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Climate of the Past An interactive open-access journal of the European Geosciences Union
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Discussion papers
https://doi.org/10.5194/cp-2016-66
© Author(s) 2016. This work is distributed under
the Creative Commons Attribution 3.0 License.
https://doi.org/10.5194/cp-2016-66
© Author(s) 2016. This work is distributed under
the Creative Commons Attribution 3.0 License.

Research article 27 Jun 2016

Research article | 27 Jun 2016

Review status
This discussion paper is a preprint. It has been under review for the journal Climate of the Past (CP). The manuscript was not accepted for further review after discussion.

How sensitive are modeled contemporary subsea permafrost thaw and thickness of the methane clathrates stability zone in Eurasian Arctic to assumptions on Pleistocene glacial cycles?

Valentina V. Malakhova1 and Alexey V. Eliseev2,3 Valentina V. Malakhova and Alexey V. Eliseev
  • 1Institute of Computational Mathematics and Mathematical Geophysics, Siberian Branch of the Russian Academy of Sciences, Novosibirsk, Russia
  • 2A.M. Obukhov Institute of Atmospheric Physics, Russian Academy of Sciences, Moscow, Russia
  • 3Kazan Federal University, Kazan, Russia

Abstract. Single-point simulations with a model for thermal state of subsea sediments driven by the forcing constructed from the ice core data show that the impact of initial conditions is lost after ~100kyr. The time scales of temperature propagation in sediments and respective permafrost response are ~10–20kyr which is longer than the present interglacial. The timings of shelf exposure during oceanic regressions and flooding during transgressions are important for representation of sediment thermal state and hydrates stability zone (HSZ). These timings should depend on the contemporary shelf depth (SD). During glacial cycles temperature at the top of sediments is a major driver of HSZ vertical boundaries change for SD of few tens of meters, while the pressure exerted by oceanic water becomes more important for larger SD. Thus, even the existence of HSZ and its disappearance might not be easily tied to oceanic transgressions and regressions.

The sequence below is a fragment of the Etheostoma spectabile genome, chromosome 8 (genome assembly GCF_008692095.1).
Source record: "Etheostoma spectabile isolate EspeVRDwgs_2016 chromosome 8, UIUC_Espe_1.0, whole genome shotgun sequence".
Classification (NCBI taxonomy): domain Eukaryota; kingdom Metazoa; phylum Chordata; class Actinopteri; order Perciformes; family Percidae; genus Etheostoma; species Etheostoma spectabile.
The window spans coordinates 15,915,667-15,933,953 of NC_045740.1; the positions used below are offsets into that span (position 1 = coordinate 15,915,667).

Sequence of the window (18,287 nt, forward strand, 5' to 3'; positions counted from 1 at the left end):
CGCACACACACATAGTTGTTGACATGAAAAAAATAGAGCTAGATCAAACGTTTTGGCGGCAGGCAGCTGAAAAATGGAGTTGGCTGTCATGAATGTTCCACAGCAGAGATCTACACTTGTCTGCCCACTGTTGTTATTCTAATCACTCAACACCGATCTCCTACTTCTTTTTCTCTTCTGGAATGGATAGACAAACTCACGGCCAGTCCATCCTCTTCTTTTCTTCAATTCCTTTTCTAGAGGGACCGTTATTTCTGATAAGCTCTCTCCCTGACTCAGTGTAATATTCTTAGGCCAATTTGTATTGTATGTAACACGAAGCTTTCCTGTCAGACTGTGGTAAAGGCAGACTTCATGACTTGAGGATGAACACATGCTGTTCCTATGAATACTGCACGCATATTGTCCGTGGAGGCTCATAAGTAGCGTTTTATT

Valentina V. Malakhova and Alexey V. Eliseev
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Status: closed
AC: Author comment | RC: Referee comment | SC: Short comment | EC: Editor comment
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Interactive discussion
Status: closed
Status: closed
AC: Author comment | RC: Referee comment | SC: Short comment | EC: Editor comment
Printer-friendly Version - Printer-friendly version Supplement - Supplement
Valentina V. Malakhova and Alexey V. Eliseev
Valentina V. Malakhova and Alexey V. Eliseev
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